3D-Printed Four-Legged Robots Overcome Obstacles by Copying the Behavior of Ants

3D-printed swarm robots link together like ants 6 photos
Photo: University of Notre Dame
3D-printed swarm robots link together like ants3D-printed swarm robots link together like ants3D-printed swarm robots link together like ants3D-printed swarm robots link together like ants3D-printed swarm robots link together like ants
Humans have always looked up to nature for inspiration, regardless of their field of activity, as we still have a lot to learn from biological systems. Take the problem-solving skills of ants. for instance, which use a collective approach to overcome obstacles. It is this particular behavior that a robotics engineer tries to emulate with her 3D-printed multi-legged robots.
Yasemin Ozkan-Aydin is an assistant professor of electrical engineering at the University of Notre Dame in Indiana and built several small, four-legged robots using a 3D printer. The bots measure approximately 6 to 8 in (15 to 20 cm) in length and are equipped with sensors, a microcontroller, and a lithium-polymer battery. Among all the sensors on the tiny machines, the engineer also used magnetic touch ones at the front and back, which make it possible for the robots to link to one another.

The idea was to mimic the behavior of ants that connect when they have to overcome obstacles in nature, such as crossing a gap that is too wide, for instance. By linking to one another like a chain, a sort of mechanical intelligence is achieved, according to the engineer, which helps the bots cope with uneven or rough terrain, move objects, and more.

Ozkan-Aydin started building her robots last year and continued to improve and test them at her home and in her yard. All the bots have flexible legs that make it easier for them to move past certain obstacles. And when one particular bot gets stuck, a signal is sent to other robots, which makes them link together for support in an admirable collective effort.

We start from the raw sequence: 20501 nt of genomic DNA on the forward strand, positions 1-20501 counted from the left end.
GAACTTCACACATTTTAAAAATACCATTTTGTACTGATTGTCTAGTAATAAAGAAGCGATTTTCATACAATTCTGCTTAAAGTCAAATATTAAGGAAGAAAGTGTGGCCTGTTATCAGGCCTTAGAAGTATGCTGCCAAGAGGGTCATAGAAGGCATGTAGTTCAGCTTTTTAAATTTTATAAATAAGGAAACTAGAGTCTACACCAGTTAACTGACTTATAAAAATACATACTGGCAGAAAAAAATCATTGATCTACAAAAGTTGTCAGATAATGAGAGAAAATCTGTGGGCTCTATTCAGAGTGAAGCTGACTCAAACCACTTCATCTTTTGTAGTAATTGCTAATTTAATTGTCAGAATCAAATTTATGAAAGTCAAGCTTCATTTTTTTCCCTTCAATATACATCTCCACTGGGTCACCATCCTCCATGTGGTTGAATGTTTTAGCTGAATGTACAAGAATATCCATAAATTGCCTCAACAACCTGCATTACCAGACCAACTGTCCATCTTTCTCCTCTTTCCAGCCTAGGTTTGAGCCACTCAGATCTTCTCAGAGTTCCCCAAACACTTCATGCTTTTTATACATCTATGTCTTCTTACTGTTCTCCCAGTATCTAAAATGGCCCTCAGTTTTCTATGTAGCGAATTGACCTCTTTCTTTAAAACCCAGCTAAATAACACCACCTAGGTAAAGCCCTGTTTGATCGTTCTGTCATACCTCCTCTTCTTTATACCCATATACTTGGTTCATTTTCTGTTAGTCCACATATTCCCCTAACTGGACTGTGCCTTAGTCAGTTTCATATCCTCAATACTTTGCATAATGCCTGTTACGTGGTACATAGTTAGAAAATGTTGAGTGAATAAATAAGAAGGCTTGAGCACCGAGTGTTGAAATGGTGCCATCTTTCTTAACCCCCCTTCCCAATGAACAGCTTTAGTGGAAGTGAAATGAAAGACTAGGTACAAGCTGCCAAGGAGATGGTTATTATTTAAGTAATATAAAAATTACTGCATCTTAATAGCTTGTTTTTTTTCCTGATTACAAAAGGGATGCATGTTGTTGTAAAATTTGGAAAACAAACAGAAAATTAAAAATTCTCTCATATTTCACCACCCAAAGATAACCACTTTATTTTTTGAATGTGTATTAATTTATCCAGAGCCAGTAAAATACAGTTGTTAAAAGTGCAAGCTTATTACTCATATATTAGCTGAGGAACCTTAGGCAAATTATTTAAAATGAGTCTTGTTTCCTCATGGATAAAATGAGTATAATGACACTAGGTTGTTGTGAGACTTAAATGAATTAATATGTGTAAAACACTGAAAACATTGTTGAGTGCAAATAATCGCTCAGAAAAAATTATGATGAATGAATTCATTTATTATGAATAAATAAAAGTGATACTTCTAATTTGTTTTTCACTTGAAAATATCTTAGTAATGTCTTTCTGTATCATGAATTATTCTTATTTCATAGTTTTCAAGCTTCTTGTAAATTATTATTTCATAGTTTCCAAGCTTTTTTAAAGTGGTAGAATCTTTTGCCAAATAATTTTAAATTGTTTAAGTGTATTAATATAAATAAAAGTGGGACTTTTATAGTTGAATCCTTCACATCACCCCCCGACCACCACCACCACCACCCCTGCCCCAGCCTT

According to the researcher, the bots need further improvement, especially in battery life, which should last more than 10 hours to make the machines sustainable in the real world. They would also eventually be equipped with more powerful motors and additional sensors. But if everything goes well, these terrestrial swarms of robots could be used for a variety of applications, such as search-and-rescue operations, collective object transport, space exploration, environmental monitoring, to name just a few.

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About the author: Cristina Mircea
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Cristina’s always found writing more comfortable to do than speaking, which is why she chose print over broadcast media in college. When she’s not typing, she also loves riding non-motorized two-wheelers, going on hikes with her dog, and rocking her electric guitars.
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